Rassie van der Dussen was ten-years-old, Andile Phehlukwayo was just three and Gerald Coetzee was not even born when South Africa featured in that classic World Cup semifinal against Australia in 1999.
None of them, obviously, have any memories of that tied game when South Africa suffered the biggest heartbreak, while Australia progressed to the final and eventually won the tournament.
But come November 16 and all three of them will be part of South Africa’s yet another semifinal with the Aussies - this time at the iconic Eden Gardens in Kolkata, and the current crop of players are looking forward to it. “The whole chat around our group has been, ‘you know what, on the 19th of November we will be where we need to be, whether it’s lifting the trophy or not. It’s fine, whatever happens will happen.’ We will look to play the way we want to play and do what we want to do,” says van der Dussen.
So far in the tournament, the middle-order batter has amassed 442 runs and has stepped up in crunch times. In a rather dead-rubber against Afghanistan on Friday, he stood firm even as wickets tumbled and guided the team home with an unbeaten 76 off 95 deliveries.
While van der Dussen understands that the pressure will mount up ahead of a high-voltage game, he wants to live in the present and keep things simple. “At the end of the day, I think that the time we’ve had together the last 8 to 12 weeks with the squad will go down as probably some of the best team environments and times I’ve had in my career…”
“...And those memories are special already. So, whether we win or not, I don’t think - that’s not up to us really. Whatever will happen will happen, but we’ll definitely go away from here with fond memories…” he says.
South Africa has had a great run in the tournament - barring two defeats against India and The Netherlands - and the hopes are high from the well-balanced unit to get the monkey off the back.
“What happened in the past doesn’t affect us now. That’s the game of cricket and we are going to get there and ensure it’s a good game. Whoever wins on that day, wins - there’s no dishonour in losing as long as we come to play,” says Coetzee.
Last week, the team suffered a humiliating defeat against India at Eden Gardens and when it returns to the same venue for the marquee game, it would obviously be a challenge to cut out the noise and focus on the job in hand. The team has had bonding sessions with a game of footie and according to Coetzee, the defeat against India has been a learning experience. “There are obviously things that we did wrong. They played a good game and we played bad. That’s okay. We are going to have bad games now and then. We learned a lot of lessons against The Netherlands, which helped us in the tournament. We learned a lesson from the game against India. We take what we can and we just improve,” Coetzee, who claimed 18 wickets in the league stage, adds.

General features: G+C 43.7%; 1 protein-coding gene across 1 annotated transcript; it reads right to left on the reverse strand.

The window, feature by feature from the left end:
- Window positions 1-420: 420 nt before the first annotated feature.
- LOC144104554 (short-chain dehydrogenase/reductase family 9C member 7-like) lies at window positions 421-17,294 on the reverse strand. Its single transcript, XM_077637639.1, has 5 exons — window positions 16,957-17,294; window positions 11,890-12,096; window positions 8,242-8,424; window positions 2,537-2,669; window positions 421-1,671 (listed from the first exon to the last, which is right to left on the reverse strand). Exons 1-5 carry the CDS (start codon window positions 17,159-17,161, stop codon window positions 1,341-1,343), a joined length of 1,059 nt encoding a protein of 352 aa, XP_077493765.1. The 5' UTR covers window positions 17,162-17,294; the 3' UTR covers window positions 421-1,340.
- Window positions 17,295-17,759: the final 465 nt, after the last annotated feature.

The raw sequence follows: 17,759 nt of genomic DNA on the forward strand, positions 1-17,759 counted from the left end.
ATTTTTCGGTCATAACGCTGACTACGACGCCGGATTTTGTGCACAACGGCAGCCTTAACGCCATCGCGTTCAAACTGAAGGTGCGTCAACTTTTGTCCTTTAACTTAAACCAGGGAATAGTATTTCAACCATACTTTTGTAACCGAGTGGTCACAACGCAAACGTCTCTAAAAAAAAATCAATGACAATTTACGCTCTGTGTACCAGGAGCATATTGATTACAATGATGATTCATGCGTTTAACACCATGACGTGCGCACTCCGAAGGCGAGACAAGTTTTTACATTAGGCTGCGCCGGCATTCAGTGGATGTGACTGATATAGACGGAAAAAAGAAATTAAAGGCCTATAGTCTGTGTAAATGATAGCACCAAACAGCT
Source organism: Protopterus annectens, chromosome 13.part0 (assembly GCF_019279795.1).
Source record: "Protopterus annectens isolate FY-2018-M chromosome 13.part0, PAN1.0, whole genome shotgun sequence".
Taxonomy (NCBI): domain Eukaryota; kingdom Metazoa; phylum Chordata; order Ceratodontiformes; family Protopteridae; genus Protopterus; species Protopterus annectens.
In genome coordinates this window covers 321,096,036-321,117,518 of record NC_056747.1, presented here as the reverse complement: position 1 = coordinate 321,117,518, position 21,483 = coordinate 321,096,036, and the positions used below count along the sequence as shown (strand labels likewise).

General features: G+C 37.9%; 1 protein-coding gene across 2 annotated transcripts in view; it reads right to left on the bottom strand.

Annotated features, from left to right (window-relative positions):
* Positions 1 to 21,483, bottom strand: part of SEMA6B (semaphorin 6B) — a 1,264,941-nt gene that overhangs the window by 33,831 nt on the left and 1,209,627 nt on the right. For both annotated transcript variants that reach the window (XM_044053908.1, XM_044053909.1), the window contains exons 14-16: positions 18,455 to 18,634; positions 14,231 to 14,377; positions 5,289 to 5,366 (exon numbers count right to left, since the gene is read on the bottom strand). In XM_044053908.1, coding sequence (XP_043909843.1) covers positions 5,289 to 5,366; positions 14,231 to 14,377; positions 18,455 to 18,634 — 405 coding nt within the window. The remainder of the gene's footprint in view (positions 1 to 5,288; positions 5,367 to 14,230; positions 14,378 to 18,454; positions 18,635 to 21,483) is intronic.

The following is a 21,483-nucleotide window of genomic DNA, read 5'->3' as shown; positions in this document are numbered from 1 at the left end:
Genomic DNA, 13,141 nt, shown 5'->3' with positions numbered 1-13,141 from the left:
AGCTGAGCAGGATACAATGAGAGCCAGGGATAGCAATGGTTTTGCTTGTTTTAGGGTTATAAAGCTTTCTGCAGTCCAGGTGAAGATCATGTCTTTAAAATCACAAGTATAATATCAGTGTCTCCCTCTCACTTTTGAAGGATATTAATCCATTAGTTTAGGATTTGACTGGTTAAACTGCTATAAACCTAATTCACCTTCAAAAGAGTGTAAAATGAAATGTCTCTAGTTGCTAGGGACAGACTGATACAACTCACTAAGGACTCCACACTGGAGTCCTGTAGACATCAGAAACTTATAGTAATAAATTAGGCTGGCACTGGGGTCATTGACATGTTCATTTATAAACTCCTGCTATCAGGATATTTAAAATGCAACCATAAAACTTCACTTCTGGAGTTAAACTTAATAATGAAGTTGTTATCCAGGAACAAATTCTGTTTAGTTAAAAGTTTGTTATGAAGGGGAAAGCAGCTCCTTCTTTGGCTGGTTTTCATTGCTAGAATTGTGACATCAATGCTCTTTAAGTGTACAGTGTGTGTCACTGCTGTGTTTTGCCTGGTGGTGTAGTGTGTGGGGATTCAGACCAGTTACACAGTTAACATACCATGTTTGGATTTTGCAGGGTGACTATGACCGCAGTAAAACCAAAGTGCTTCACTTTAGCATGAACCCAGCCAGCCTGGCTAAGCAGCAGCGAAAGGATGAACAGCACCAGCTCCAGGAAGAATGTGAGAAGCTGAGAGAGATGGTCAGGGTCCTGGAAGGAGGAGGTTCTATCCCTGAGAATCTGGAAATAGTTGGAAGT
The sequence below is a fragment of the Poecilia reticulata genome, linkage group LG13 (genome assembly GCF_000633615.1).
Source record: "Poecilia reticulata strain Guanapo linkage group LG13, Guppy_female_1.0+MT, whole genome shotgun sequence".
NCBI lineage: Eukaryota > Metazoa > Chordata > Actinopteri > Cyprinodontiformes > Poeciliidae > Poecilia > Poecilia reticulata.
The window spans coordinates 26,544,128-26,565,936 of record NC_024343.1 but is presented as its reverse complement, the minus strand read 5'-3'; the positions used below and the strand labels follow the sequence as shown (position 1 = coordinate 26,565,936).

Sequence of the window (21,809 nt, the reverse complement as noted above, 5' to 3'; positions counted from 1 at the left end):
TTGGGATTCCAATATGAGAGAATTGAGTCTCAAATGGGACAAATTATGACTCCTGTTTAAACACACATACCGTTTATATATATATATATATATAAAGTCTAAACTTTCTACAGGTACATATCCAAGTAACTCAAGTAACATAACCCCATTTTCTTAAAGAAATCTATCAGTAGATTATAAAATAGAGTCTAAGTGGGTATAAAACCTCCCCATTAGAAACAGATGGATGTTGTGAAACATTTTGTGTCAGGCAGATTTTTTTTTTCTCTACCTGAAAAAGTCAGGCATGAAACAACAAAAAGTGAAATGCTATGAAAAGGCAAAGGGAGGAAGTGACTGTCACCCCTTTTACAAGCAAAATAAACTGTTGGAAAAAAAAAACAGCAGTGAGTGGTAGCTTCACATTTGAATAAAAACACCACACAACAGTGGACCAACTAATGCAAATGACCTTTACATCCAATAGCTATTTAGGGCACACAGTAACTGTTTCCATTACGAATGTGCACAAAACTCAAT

For Phehlukwayo, the semifinal will be all about preparation and adjusting to the conditions. “We have played Australia a couple of times before the series. We played them in the World Cup as well. We are a good team and so are they. So, whoever plays the best cricket and who comes on on that day will win. But we are not looking too ahead,” he says, adding: “It’s about the preparation and who plays the conditions the best on the day…”
Back in 1999, South Africa needed one run to win off the final three deliveries, with just one wicket in hand. Lance Klusener, who was at the strike, tried to play the fourth delivery of the final over towards long-on and attempted a single. However, a mix-up between him and Allan Donald, led to the latter losing his wicket. As jubilant Aussies celebrated the momentous feat, the Proteas were shattered.
They had a chance to turn things around in 2007 when the two teams met again in the second semifinal, but a batting disaster once again led to Proteas’ meek surrender.
But sixteen years later, as South Africa again faces Australia in a 50-over World Cup knockout, the current crop hopes to execute its plans and back its skills.
For them, it’s about putting up a fight - irrespective of the result.
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